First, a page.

When smiles take flight

The day was perfect… a little cloud, a superb sunrise and clear, cold air. My eldest son and I were heading for a little village near Maidenhead where, in 1928 when the de Havilland family had bought nearly two hundred acres of grassland to house their Flying School. In 1938, with the outbreak of war, the site was commandeered by the government to house the Air Transport Auxiliary and it stayed in possession on the RAF until 1982 when it became Europe’s largest grass airfield.

It was still de Havilland, though, that had brought us to the airfield… in the shape of one of their most iconic aircraft, the Tiger Moth. Originally built with training in mind, by the outbreak of the war the RAF owned five hundred Tiger Moths and most fighter pilots learned their flying skills in these of deceptively sturdy little biplanes built mainly of plywood covered in stretched Irish linen.

They saw active service during the war too, as patrol aircraft, radio-controlled drones and even as light bombers. It seems difficult to imagine when you stand beside them and see the weave of fabric and the gleam of the polished wooden propeller that these little planes could have achieved so much.

Their controls seem incredibly basic to modern eyes. The main navigational aid is a road map tucked down beside the pilot’s seat. They were used to carry a cage containing a pair of homing pigeons because they were not equipped with radios… and there is no cover to the cockpit, nor the space for pilot or passenger to wear a parachute, just a seat belt.

When you consider the aerobatic capabilities of these biplanes, those last two features are amongst the most surprising… and, when we thought about it, the most unnerving. Especially considering that Nick was about to climb into the cockpit.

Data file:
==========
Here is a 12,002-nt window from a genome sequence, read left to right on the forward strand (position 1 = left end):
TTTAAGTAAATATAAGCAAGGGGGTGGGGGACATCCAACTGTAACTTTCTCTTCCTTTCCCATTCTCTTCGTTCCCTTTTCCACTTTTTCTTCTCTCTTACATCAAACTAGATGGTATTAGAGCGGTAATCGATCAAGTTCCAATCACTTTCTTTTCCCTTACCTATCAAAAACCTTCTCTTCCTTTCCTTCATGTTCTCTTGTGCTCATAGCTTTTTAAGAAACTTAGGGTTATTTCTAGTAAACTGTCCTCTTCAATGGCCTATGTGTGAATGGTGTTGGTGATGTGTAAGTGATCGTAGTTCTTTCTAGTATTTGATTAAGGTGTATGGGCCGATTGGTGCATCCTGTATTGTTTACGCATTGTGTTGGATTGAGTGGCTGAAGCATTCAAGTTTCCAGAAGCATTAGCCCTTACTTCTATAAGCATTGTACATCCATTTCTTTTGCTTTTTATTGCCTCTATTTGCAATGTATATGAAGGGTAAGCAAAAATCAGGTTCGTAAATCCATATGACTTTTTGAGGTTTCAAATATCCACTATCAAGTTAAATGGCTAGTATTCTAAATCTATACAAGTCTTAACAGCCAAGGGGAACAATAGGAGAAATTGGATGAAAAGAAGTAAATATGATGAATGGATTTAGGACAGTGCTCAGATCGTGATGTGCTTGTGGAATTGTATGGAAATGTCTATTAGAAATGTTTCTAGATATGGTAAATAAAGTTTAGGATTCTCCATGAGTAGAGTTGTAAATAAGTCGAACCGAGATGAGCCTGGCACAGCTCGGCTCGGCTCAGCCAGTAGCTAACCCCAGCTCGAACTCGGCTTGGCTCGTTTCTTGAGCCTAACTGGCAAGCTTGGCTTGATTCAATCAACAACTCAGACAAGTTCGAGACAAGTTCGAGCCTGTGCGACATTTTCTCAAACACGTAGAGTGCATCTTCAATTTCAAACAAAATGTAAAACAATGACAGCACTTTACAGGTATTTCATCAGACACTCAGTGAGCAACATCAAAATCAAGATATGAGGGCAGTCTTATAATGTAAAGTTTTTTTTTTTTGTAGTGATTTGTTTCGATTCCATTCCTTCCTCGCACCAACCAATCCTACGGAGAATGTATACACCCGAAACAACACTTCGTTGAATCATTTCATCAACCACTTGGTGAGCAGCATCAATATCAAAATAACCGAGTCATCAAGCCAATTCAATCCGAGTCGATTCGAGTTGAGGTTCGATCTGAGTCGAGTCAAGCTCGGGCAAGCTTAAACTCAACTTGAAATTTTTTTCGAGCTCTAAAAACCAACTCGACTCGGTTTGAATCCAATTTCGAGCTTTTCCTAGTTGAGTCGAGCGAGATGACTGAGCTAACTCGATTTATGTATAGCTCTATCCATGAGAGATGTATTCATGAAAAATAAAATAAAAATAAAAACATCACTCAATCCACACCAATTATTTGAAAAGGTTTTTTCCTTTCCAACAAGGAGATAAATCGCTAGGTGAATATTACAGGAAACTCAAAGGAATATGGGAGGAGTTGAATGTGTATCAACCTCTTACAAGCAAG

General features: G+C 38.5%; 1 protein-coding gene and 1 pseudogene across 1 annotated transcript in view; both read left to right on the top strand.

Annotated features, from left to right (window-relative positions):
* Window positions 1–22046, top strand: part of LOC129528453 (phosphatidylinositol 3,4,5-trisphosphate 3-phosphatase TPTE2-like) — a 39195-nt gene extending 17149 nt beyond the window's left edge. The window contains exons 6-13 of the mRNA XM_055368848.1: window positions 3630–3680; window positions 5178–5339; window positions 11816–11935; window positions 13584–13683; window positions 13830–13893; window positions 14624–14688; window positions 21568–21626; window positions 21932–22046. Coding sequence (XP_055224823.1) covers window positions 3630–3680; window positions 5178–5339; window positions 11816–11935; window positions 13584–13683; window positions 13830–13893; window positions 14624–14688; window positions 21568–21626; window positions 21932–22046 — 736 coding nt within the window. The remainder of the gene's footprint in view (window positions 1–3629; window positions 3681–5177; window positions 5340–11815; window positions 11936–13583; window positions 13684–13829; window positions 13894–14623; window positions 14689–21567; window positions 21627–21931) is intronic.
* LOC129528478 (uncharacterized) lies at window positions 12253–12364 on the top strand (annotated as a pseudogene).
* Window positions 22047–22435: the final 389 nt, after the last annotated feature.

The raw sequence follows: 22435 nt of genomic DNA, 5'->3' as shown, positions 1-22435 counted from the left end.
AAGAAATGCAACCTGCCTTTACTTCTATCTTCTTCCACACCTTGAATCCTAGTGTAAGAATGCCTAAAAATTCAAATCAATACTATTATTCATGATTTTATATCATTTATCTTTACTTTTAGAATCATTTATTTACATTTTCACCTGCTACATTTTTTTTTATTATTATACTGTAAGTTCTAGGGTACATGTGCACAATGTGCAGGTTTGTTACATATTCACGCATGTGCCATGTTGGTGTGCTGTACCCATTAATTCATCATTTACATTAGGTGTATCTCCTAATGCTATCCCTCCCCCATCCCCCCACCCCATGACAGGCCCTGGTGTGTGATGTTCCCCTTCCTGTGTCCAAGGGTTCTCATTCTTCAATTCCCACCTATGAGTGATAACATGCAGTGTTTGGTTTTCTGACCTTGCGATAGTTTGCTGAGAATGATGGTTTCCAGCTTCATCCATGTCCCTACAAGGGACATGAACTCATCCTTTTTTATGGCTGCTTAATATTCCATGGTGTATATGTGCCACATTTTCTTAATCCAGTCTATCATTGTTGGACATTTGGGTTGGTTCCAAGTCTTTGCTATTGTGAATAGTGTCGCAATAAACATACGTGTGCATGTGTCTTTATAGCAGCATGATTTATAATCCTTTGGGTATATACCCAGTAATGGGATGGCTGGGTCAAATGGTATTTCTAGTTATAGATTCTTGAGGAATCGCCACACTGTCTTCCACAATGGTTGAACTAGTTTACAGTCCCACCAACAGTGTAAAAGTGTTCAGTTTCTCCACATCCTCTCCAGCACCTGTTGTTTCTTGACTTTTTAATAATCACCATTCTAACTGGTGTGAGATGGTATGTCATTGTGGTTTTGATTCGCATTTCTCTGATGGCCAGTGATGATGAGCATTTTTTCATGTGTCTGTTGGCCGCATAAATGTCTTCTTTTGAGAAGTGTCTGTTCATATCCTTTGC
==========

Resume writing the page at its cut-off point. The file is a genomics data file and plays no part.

My sons have always loved old aircraft. It was an interest we shared as a family, and even I can tell a Merlin engine by the sound alone, dashing outside to see any Spitfires that fly over on their way to an air show or flypast. My younger son had once saved all his birthday and pocket money to take himself up in a de Havilland Dragon Rapide at Duxford, while Nick had joined the Air Training Corps and flown with them, revelling in the aerobatics his instructor had shown him.

He had been describing the sensations of looping the loop and barrel rolling as we had driven to the airfield, where an aviation charity were offering affordable flights in the Tiger Moth to those whose physical challenges would normally make flying difficult, if not impossible.

To this end, they had not one but three biplanes on the runway, and a special hoist they had designed to lift those who could never otherwise climb into the cockpit. Designed and built by the pilots and technicians at the airfield, this hoist had been given to the charity and this was their first day using it. Nick did not need the hoist, but we were privileged to see the beaming smiles of those for whom it had made a dream come true.

We had watched others take to the air and seen their reactions on landing. People suffering the aftereffects of stroke, walking with pain and difficulty from rheumatoid arthritis, people who could not get out of their wheelchairs unaided and others who were paralysed. Their faces all held that same expression of wonder.

“It is,” said the gentleman who had just pulled the chocks away from the wheels of my son’s plane,  “for those smiles that we do it.” They are all volunteers, giving their time for the love of the work. “I see you have your camera ready.” I did too. I have seen Nick’s face when he has jumped out of a plane, and when, as a child, he came running across an airfield with his brother after their first helicopter flight.

I had seen it too when we arrived and seen the Tiger Moths being prepared…and when, after hours of waiting in the cold October air, he had finally taken his place in the cockpit. And when he landed, his smile put all previous smiles in the shade.

Not only had he flown in the historic Tiger Moth… and looped the loop and experienced the slow barrel roll of the biplane… he had taken the controls too, flying once more as he had never thought to fly again.

“That,” he said, beaming, “was amazing.”

That,” said the gentleman I had been speaking to while Nick was in the air, nodding at Nick’s face, “is why we do it.”